Wednesday, August 17, 2022

A Historical Artifact: "What Is Dungeons and Dragons?" by John Butterfield, Philip Parker, and David Honigmann

What Is Dungeons and Dragons? by John Butterfield, Philip Parker, and David Honigmann (Warner, 1984)

This 1984 mass-market paperback was a delightful find, as well as a charming—if slightly befuddling—read. Originally published in England two years prior, the book was written by three teenagers attending the boarding school Eton College. At the time of its initial publication, the authors had been playing Dungeons & Dragons for five years and had started the “Strat. Soc.”—a school club—to play the game with other students and friends. What a windfall this book project must have been to such students—even if they didn’t make a bunch of money on the book deal. Certainly a bit of egoboo for such young writers.

The book actually answers the question of its title on the cover: “A fantastic game of magic and sorcery! The fastest growing game in the Western World!” And Warner Books considered the book a game book rather than a broader pop culture title, promoting additional books in the end pages, including Games for the Superintelligent, The New York Times Crossword Puzzle Dictionary, and M.A.S.H. Trivia: The Unofficial Quiz Book. Dungeons & Dragons, while in a growth phase, was not yet the cultural force it remains today.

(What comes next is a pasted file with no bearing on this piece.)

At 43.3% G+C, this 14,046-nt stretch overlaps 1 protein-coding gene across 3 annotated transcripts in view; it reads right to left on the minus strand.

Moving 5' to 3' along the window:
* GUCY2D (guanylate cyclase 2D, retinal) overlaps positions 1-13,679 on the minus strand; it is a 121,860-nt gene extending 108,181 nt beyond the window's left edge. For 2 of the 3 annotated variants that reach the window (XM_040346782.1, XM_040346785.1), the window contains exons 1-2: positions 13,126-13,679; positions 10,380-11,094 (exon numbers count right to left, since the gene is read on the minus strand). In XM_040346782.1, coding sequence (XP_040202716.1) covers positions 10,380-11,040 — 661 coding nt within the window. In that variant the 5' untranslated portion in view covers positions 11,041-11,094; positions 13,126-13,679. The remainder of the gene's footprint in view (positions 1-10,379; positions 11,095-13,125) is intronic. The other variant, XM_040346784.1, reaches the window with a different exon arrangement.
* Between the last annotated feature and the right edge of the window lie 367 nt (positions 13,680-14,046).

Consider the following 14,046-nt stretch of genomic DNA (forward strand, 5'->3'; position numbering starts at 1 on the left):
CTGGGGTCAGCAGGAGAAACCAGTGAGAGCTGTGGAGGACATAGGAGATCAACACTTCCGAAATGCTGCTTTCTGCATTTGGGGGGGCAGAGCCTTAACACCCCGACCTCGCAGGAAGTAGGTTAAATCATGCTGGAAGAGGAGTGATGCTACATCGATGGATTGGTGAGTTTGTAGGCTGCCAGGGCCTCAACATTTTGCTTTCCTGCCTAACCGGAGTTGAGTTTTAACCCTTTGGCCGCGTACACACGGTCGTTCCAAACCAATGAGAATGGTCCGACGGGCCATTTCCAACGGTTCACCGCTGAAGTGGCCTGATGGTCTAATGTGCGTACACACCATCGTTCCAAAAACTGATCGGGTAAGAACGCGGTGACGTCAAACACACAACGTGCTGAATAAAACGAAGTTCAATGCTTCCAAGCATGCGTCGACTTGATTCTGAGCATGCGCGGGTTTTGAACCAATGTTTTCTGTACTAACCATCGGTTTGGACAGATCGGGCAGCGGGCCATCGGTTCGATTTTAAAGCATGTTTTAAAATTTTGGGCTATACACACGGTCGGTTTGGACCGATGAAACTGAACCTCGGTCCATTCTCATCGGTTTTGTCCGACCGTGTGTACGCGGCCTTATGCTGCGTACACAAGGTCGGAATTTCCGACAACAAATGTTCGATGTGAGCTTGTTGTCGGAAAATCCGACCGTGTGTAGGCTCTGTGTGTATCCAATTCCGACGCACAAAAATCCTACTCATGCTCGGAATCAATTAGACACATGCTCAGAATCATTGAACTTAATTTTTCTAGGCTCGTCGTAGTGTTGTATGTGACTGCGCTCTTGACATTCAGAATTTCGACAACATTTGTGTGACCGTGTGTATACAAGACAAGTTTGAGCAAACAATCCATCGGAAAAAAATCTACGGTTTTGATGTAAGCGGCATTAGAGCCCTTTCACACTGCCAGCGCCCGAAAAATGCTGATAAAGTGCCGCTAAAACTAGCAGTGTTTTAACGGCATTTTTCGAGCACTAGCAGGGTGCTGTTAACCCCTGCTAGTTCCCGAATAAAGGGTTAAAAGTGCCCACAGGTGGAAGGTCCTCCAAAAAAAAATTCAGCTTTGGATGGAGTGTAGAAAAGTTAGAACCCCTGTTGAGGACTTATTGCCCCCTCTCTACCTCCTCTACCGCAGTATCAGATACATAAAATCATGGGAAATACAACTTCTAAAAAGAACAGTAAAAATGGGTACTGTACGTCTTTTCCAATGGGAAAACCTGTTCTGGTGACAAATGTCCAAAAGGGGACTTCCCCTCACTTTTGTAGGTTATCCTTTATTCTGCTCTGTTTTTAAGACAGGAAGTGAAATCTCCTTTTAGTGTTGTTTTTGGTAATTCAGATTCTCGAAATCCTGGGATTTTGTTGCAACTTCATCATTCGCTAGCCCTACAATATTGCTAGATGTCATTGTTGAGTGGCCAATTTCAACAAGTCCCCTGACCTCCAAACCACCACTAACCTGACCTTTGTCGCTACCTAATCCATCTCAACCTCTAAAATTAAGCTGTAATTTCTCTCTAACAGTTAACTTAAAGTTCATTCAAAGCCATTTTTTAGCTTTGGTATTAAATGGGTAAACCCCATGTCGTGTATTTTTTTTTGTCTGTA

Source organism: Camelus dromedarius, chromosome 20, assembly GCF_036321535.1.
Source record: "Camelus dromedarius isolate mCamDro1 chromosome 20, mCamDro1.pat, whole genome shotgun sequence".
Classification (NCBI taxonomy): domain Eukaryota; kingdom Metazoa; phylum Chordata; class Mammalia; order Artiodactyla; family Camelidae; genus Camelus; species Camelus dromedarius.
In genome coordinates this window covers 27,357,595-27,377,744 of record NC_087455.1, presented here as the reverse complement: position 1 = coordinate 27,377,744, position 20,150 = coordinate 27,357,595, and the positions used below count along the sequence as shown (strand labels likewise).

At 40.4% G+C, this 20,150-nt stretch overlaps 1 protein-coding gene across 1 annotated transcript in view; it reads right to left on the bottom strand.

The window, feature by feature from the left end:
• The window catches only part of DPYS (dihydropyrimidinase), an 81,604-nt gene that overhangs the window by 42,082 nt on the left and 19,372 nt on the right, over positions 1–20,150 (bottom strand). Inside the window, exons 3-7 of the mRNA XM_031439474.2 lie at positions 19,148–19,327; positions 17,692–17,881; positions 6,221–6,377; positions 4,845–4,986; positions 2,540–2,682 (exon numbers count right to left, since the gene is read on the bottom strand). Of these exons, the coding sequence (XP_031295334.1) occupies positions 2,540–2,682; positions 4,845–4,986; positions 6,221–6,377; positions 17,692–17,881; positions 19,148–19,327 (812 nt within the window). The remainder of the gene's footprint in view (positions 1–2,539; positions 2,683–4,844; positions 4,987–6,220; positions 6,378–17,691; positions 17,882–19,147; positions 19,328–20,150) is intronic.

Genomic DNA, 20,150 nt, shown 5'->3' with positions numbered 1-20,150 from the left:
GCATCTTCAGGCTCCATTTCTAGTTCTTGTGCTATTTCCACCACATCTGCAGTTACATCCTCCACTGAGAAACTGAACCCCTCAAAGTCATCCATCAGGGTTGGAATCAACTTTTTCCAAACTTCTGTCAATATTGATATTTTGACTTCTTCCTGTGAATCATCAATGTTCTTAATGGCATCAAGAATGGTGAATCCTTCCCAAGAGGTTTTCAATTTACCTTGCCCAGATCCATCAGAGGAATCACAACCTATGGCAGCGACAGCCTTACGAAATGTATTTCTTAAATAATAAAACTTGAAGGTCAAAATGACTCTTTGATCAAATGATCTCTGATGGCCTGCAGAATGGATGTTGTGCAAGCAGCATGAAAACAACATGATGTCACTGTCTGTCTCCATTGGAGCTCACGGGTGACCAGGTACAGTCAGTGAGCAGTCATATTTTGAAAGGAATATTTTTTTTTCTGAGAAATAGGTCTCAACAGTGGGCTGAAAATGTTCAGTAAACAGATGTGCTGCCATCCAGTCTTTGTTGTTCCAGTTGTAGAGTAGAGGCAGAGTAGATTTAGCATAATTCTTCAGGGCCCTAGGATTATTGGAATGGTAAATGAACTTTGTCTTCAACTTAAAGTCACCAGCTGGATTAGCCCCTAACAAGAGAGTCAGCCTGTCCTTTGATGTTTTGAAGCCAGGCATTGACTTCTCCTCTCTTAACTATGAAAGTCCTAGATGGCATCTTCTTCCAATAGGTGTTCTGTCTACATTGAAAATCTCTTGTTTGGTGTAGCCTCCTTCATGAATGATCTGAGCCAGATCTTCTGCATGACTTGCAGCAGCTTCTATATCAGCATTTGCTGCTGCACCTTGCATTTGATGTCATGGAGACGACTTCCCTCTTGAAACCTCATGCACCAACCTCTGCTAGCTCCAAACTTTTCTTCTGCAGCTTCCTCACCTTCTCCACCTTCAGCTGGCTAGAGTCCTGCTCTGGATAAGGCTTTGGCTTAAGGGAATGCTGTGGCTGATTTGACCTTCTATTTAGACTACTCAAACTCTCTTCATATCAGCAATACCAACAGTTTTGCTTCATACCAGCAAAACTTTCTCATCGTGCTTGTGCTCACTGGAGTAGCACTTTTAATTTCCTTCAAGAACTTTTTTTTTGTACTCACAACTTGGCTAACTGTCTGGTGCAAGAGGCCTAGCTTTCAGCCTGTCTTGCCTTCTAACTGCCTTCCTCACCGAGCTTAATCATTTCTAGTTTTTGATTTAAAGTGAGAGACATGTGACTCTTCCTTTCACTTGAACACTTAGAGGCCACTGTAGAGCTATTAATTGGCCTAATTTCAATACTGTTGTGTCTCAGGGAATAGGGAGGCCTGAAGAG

Inside the pages of the book, the authors divided writing duties by section, “[r]ather than write every word by committee.” The book is organized in chapters that concentrate on an orientation to role-playing games, character generation, dungeon design, adventures, the Dungeon Master, figures and other accessories (including magazines and modules), computers, and other role-playing games and genres—offering a helpful snapshot of the early days of role-playing games. That said, the book largely draws on the then-available Basic and Expert sets of Dungeons & Dragons, as well as Advanced Dungeons & Dragons as its foundation, appropriate given the book’s title.

Examples of gameplay are offered in prose, and one section pairs a narrative telling of gameplay with a description of the game mechanics behind the scenes on facing pages. A sample character sheet is included, as well as a playable mini-module, “The Shrine of Kollchap,” which I hope to DM for a group some day, perhaps using Old School Essentials, if not one of the original systems. (Additional characters might be able to be recreated given details and statistics sprinkled throughout the text.)

I was particularly interested in the survey of the early-1980s role-playing game industry. The book nods to the game’s emergence from miniature wargaming and mentions fantasy miniatures rules such as TSR’s Swords and Spells and tabletop games including Asgard’s Reaper and Skytrex’s Middle Earth. The use of miniatures—and a comparison of different scales—is also addressed. Additional role-playing games of the time include Aftermath, Boot Hill, Bunnies and Burrows, Chivalry and Sorcery, DragonQuest, Empire of the Petal Throne, En Garde!, The Fantasy Trip, Gamma World, Gangster!, Metamorphosis Alpha, The Morrow Project, RuneQuest, Skull and Crossbones, Space Opera, Starships and Spacemen, Superhero 2044, Top Secret, Traveller, Tunnels and Trolls, Universe, Villains and Vigilantes, and others—as well as adjacent board games. At the time, the authors estimated that there were more than 50 role-playing systems available.